FORT WAYNE, Ind. (WANE) — As Fort Wayne’s most prominent family at the end of the 1800’s, the Hamiltons were taught to improve the world through their actions.
They must have done a pretty good job, as 100 years later, the city built three statues in their honor at the center of Headwaters Park.
Alice Hamilton made her mark as America’s first industrial toxicology expert at a time when industrial advances were far ahead of safety concerns.
“She’s often referred to by people within the profession as the mother of OSHA,” says Matthew Ringenberg, the coauthor of “The Education of Alice Hamilton: From Fort Wayne to Harvard.”
“OSHA (Occupational Safety and Health Administration) wasn’t created until three months after she died but it wouldn’t have existed in that form or nearly that soon without her efforts,” he says.
Hamilton did much more in her 101 years. “She became a physician, which was pretty unusual for a woman at the time. She was the first woman to teach at Harvard University, largely because there were no men who had an expertise in that (occupational toxicology) area. She was a peace delegate to Europe twice during World War One. She was an advocate for immigrant rights. In fact, she wrote her final letter for someone when she was 98 years old. She lived to be 101, which takes us to 1970, which is meaningful for me because our lives overlapped a little bit,” Ringenberg adds.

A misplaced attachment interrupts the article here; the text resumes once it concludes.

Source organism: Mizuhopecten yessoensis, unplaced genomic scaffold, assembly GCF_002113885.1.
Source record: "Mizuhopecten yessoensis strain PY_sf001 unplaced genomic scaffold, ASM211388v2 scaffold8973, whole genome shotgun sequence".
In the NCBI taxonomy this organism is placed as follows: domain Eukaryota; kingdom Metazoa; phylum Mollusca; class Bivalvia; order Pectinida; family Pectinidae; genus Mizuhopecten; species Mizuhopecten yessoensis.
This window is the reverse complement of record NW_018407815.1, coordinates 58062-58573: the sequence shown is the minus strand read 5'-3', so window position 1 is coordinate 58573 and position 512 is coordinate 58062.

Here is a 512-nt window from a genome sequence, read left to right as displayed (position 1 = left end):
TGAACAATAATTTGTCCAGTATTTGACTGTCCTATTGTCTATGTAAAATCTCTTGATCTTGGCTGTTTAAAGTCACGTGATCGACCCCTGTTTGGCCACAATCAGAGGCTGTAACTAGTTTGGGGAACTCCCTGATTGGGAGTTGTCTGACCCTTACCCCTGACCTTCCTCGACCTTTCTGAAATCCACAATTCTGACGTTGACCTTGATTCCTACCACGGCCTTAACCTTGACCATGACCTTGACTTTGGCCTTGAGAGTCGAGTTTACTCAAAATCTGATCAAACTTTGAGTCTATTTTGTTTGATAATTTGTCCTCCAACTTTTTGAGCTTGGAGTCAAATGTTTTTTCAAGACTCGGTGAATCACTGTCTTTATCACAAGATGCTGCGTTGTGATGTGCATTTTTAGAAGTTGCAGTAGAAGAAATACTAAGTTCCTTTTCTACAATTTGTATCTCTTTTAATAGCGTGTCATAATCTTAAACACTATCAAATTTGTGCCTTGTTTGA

The Hamilton family made local impacts, too. They owned the land where the first professional baseball game was played. They donated land to build Fort Wayne Central High School, which is now Anthis Career Center. From their massive book collection, they supplied the city’s first reading room, which evolved into the Allen County Public Library. They were at the forefront of the abolitionist and suffragette movements.
Author Ringenberg, along with his coauthor father, William Ringenberg, were in Fort Wayne for a talk at the History Center, 302 East Berry, where their book is available for purchase.